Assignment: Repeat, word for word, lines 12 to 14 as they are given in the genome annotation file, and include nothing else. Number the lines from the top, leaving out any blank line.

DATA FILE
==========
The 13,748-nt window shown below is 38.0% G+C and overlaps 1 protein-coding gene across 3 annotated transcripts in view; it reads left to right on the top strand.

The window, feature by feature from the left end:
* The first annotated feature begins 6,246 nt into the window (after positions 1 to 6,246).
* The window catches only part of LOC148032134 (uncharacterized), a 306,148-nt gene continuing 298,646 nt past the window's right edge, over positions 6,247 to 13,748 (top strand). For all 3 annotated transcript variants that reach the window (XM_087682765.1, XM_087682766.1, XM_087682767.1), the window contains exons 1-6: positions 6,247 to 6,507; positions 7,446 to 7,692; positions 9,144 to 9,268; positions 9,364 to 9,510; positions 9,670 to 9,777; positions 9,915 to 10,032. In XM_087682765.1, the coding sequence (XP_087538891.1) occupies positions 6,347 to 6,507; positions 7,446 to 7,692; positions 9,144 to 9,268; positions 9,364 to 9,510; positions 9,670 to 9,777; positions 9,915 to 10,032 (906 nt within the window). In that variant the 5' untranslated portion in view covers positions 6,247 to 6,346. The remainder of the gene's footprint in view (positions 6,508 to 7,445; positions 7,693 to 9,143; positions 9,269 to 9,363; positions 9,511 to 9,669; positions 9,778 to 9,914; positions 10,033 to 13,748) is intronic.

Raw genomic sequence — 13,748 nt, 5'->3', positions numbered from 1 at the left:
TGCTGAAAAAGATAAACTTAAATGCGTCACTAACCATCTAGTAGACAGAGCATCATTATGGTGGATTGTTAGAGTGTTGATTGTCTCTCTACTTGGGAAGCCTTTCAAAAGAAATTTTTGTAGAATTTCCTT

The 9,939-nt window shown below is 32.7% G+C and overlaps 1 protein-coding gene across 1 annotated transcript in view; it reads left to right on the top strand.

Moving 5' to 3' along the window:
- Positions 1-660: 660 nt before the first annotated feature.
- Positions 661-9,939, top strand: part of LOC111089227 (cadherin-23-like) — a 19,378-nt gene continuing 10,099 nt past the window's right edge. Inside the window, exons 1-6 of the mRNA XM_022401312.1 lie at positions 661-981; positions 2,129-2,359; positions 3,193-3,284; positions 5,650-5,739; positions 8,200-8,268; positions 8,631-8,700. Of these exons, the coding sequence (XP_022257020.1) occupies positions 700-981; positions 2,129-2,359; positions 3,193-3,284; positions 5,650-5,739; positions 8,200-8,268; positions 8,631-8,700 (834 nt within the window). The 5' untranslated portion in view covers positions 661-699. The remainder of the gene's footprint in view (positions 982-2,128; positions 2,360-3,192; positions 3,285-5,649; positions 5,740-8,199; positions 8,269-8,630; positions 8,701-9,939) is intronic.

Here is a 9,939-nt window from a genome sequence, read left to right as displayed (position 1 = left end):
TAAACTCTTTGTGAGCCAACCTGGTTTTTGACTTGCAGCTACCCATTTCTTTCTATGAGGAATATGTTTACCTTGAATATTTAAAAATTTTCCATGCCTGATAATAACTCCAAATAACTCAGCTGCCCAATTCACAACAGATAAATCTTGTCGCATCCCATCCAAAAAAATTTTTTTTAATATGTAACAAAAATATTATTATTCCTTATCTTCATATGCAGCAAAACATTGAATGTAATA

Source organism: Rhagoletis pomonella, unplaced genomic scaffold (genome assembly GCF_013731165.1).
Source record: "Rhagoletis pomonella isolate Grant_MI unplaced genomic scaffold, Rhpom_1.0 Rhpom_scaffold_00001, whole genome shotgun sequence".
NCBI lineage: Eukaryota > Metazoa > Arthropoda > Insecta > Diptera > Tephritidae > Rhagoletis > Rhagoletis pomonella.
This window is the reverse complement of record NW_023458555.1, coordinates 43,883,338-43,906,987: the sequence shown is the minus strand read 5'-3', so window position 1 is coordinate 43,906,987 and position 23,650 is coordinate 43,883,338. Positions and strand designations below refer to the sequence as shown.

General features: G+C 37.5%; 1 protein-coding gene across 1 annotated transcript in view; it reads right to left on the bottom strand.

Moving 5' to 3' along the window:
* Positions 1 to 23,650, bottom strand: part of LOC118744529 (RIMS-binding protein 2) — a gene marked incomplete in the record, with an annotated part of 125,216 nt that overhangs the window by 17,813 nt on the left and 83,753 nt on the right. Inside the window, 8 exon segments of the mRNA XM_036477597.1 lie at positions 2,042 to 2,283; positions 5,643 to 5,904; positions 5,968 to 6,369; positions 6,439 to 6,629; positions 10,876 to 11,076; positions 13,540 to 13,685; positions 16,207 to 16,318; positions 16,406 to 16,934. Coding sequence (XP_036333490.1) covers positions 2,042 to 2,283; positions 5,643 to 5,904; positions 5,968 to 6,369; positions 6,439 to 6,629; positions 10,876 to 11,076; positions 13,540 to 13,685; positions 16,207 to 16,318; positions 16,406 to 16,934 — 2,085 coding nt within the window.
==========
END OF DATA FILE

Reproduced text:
TAAACTCTTTGTGAGCCAACCTGGTTTTTGACTTGCAGCTACCCATTTCTTTCTATGAGGAATATGTTTACCTTGAATATTTAAAAATTTTCCATGCCTGATAATAACTCCAAATAACTCAGCTGCCCAATTCACAACAGATAAATCTTGTCGCATCCCATCCAAAAAAATTTTTTTTAATATGTAACAAAAATATTATTATTCCTTATCTTCATATGCAGCAAAACATTGAATGTAATA

Source organism: Rhagoletis pomonella, unplaced genomic scaffold (genome assembly GCF_013731165.1).
Source record: "Rhagoletis pomonella isolate Grant_MI unplaced genomic scaffold, Rhpom_1.0 Rhpom_scaffold_00001, whole genome shotgun sequence".